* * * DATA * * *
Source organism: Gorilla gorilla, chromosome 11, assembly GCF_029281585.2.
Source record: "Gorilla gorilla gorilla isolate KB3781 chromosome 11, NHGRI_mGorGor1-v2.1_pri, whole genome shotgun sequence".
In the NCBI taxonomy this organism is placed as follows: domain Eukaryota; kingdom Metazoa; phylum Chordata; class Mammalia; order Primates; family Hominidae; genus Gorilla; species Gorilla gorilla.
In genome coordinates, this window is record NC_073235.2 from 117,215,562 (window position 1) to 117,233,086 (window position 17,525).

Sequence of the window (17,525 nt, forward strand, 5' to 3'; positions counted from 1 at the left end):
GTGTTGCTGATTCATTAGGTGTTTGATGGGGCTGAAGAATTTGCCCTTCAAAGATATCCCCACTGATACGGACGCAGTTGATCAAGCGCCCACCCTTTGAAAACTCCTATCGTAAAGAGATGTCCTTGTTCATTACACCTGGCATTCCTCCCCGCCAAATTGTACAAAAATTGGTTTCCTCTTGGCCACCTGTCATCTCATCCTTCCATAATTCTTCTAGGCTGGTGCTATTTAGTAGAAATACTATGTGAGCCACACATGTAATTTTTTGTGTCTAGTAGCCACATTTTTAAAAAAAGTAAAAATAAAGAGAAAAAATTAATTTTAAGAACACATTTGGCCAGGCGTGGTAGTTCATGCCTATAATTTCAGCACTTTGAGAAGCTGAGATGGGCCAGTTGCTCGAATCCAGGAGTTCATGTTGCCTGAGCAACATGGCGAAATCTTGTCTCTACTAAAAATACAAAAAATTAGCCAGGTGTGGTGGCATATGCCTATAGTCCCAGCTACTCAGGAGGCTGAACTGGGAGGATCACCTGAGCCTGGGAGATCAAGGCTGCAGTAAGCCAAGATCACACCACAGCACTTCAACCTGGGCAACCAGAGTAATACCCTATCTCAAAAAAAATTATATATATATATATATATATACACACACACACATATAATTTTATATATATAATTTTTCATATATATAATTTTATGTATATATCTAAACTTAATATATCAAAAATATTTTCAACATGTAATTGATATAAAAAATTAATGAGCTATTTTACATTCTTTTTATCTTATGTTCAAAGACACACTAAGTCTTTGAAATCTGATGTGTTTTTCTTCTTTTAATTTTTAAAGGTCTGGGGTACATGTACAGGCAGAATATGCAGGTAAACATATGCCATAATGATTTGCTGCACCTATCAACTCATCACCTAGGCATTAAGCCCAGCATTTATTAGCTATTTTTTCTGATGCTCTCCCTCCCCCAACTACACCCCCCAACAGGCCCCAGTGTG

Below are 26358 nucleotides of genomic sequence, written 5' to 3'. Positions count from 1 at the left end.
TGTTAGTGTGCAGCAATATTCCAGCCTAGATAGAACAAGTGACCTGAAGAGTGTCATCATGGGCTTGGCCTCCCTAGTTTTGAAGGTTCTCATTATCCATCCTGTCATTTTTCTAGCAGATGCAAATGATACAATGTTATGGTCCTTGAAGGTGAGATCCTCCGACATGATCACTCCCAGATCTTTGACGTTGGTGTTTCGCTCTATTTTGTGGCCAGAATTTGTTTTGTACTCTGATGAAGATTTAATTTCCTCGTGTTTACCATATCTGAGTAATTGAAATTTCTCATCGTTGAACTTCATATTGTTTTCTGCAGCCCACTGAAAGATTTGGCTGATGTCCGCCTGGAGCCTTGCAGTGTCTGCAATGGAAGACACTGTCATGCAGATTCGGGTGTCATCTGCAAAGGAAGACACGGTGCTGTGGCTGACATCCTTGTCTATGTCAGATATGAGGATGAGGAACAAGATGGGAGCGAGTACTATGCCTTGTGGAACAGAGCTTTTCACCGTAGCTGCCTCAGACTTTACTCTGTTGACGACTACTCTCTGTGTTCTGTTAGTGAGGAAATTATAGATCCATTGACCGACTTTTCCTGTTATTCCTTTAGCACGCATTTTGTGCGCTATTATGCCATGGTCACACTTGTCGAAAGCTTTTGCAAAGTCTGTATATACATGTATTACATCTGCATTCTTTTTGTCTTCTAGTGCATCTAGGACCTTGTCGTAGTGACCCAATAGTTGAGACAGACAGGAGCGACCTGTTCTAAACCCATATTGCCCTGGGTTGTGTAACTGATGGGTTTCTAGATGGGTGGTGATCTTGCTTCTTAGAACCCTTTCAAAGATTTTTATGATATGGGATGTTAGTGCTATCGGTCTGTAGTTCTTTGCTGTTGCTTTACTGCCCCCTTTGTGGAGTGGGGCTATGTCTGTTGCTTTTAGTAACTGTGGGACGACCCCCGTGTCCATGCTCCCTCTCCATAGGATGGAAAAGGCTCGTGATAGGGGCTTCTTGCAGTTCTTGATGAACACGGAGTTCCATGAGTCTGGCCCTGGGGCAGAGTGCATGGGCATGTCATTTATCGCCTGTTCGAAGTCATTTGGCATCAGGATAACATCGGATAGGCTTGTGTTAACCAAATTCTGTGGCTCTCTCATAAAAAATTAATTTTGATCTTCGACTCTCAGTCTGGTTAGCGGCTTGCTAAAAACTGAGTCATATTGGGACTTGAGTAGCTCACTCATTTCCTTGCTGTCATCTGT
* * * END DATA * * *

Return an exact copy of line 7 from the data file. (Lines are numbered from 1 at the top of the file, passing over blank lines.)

Below are 26358 nucleotides of genomic sequence, written 5' to 3'. Positions count from 1 at the left end.